Andrew Hammond: And for the recruitment of the thousand officers, do you have to be an Irish national, or can people from Northern Ireland also join, or people from the UK? Or -- I think Erin was getting quite excited when you mentioned that there. Could Irish Americans join? Is it like the Irish football team? Or do you have to have been born there?

Michael McElgunn: Yes. No, we're quite open. In fact, our recent recruitment campaign has been altered slightly to allow people who are in Ireland on international protection, you know, those people who are here in this country as refugees, may apply and join An Garda Síochána. Now obviously vetting becomes a little more complicated, depending on the countries that people come from. And I think we have about 30 different nationalities represented in the organization. There is, of course, enhanced vetting requirements before you move into some of the specialist roles, including the roles under my remit. And sometimes so for people who come from countries where there may not be particularly stable governments, that vetting process can be challenging, and that can pose a difficulty.

Andrew Hammond: So just going on to yourself now, how did you end up overseeing all of these intelligence components? So you join up as a constable. I guess you've rotated around a few different things? Or was it more you found that you had an aptitude or a liking for the intelligence stuff, so you stayed in a particular stream. How does that work? How does one end up doing what you're doing compared to just doing more straightforward domestic crime and so forth?

Michael McElgunn: Yes. I've 32 years service in the organization now. And I've had roles on both the policing side and on the security service side of the coin. And just you know, have been fortunate enough to work in our criminal assets bureau, which is a bureau seizing assets from organized crime figures. I've worked in serious crime investigations over the years. And also at various police stations, almost all of them in Dublin. I haven't served outside of the Dublin metropolitan area to any great extent. And in fact, I was a chief superintendent, which is sort of the senior operation manager in Dublin City Center for about two years to the end of COVID, before I was promoted to assistant commissioner. So in and out, if you like. And generally speaking, the people in the security intelligence side hold detective appointments. And on promotion from a detective appointment, our general rule is you must go back for a while into front-line uniformed policing. And that's designed to sort of share experiences, but also to help people develop as they go along. So I had been involved in crime investigation and the criminal assets bureau when I was promoted to a sergeant back in the -- around 2004, I think. And I really was looking for a new path or something different. The security and intelligence department at that time tended to be exceptionally secretive. And it was pretty opaque in terms of how you applied or how you entered, or even what they did. And so when I was asked by a senior officer if I would have an interest in working in the area, I really had to ask, well what precisely is it that they do, and what would be required of me, and et cetera? How I might be a fit for it. And when I came in first, I led a team dealing with intelligence around Northern Ireland-related terrorism, and that was sort of my early -- and that at that time was sort of busy business area, because it was -- Good Friday Agreement had happened. But a number of fractious dissident groups that had broken away from the IRA were active. And it was certainly -- the focus was on those groups. So that was an interesting, dynamic time. And so to answer your question in a roundabout way I suppose, I found myself developing a level of interest and intrigue in what is a very different world than that of policing. It's closer in many respects to diplomacy. It is, you know, very analytical. It is slow-burning in terms particularly of hostile intelligence behavior. The Northern Ireland-related terrorist activity tended to be dynamic, faster-moving, and certainly was more exciting and closer to investigating organized crime. And then the counter -- the General International Counter-terrorist of you know, support activity, fundraising, assisting people in travel. You know, that wider procurement, slower-burning stuff. Money laundering. And that really put a lot of focus into collaboration with partner services, sharing of information, collective development, and looking at strategies around trying to prevent radicalization, et cetera.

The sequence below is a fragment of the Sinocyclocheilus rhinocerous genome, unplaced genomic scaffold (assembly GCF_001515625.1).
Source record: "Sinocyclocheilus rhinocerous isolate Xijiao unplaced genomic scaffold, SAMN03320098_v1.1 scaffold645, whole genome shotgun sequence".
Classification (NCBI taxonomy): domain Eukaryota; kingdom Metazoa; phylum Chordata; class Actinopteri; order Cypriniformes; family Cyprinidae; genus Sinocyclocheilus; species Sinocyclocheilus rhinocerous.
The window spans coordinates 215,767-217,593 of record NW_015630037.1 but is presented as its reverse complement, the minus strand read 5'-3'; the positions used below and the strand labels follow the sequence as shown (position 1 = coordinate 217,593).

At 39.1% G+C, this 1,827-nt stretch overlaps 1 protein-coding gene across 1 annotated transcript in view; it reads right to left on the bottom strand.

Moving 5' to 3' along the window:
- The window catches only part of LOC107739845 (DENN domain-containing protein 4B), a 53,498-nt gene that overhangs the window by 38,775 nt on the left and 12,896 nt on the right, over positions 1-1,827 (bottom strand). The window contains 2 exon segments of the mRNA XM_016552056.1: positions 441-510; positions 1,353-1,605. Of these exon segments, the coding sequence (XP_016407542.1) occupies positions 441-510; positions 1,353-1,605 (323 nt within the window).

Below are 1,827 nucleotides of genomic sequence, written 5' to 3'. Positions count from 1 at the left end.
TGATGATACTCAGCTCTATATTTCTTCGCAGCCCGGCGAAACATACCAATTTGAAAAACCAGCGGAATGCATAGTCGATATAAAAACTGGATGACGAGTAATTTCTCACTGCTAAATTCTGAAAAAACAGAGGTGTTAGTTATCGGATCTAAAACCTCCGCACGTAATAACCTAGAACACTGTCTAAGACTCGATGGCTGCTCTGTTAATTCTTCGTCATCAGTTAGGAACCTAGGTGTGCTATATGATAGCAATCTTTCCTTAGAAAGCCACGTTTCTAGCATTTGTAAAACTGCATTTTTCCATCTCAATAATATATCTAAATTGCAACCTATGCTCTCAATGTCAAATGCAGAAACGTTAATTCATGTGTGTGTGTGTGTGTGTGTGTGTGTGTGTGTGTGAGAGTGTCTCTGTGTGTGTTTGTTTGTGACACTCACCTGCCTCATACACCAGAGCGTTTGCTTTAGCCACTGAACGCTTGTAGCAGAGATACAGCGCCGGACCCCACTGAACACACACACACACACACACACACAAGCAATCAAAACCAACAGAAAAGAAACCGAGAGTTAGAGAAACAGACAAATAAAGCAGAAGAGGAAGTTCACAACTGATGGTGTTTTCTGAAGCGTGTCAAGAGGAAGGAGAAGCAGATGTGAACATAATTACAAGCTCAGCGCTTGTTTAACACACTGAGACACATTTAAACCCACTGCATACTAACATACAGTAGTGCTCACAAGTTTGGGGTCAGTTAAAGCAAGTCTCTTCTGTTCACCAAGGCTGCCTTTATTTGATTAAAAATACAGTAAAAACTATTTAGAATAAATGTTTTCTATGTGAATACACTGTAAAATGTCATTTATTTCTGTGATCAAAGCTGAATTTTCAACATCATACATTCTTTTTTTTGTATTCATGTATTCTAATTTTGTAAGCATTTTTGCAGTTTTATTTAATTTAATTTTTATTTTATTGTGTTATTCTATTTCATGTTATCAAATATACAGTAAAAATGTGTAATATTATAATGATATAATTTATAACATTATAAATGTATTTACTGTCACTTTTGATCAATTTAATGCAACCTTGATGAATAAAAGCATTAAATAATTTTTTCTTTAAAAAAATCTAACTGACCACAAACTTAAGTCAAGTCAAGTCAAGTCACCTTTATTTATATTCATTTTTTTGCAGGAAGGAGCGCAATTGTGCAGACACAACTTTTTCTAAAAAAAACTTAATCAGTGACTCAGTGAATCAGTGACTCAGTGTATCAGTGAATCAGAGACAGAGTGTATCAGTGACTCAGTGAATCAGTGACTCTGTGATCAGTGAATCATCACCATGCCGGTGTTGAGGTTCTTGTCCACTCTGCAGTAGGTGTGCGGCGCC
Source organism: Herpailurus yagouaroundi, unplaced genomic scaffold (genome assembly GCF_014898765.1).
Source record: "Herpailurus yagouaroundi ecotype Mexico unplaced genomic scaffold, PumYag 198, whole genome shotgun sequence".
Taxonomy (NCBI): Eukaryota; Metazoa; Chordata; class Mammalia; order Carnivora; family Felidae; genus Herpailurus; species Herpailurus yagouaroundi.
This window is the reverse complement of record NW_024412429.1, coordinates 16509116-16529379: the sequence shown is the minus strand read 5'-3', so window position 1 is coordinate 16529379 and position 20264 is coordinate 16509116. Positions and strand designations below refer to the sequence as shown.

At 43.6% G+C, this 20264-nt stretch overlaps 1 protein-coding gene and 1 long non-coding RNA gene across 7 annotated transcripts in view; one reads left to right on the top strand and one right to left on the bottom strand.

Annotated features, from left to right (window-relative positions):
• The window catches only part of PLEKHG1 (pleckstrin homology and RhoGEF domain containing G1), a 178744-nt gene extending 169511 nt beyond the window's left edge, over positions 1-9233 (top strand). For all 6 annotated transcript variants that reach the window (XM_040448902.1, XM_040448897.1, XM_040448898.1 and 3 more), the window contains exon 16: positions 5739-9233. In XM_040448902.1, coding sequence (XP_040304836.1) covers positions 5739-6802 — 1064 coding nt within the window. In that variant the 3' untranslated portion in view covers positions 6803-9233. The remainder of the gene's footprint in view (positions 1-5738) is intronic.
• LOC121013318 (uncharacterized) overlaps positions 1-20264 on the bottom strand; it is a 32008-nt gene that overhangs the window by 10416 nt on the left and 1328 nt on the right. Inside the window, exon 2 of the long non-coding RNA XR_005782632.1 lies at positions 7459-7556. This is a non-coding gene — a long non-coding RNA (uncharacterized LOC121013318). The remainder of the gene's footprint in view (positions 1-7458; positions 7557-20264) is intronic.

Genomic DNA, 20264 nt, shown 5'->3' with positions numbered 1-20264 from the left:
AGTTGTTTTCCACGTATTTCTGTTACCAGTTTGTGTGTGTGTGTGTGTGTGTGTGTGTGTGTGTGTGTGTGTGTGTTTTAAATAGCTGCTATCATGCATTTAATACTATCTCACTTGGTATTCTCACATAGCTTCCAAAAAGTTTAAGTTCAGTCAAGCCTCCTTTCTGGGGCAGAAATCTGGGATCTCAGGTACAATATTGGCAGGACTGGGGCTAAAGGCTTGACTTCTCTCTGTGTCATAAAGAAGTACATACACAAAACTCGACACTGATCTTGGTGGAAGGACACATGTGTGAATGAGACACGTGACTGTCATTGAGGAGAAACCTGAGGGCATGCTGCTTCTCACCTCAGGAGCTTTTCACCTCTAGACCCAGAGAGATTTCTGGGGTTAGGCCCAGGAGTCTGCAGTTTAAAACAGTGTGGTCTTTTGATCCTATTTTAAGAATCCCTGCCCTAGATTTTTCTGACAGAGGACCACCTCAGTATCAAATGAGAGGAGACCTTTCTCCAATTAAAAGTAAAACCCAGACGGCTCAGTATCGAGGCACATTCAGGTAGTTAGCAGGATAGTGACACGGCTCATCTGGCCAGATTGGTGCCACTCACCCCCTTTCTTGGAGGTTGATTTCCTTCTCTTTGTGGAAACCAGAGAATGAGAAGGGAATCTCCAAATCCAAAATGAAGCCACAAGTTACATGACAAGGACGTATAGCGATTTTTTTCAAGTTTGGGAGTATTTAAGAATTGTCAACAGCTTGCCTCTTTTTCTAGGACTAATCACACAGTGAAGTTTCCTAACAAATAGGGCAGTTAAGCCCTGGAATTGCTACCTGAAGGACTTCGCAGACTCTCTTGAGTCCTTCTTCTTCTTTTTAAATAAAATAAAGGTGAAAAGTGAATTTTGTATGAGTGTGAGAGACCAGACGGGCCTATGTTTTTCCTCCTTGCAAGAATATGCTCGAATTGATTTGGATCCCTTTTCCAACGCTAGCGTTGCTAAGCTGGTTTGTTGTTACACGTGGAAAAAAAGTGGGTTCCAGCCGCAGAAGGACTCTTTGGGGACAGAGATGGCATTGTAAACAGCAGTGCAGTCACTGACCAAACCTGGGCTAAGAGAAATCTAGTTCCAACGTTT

Andrew Hammond: Help me understand as you look at the world now, what are the intelligence components of An Garda Síochána? Help our listeners understand the different things that are going on, counter-espionage, counter-terrorism, counter-intelligence, clandestine activity. Some of the other constituent parts you mentioned, the National Surveillance Units. So we don't need to go into that all at once, but just the top level, what are the intelligence components that are under your remit?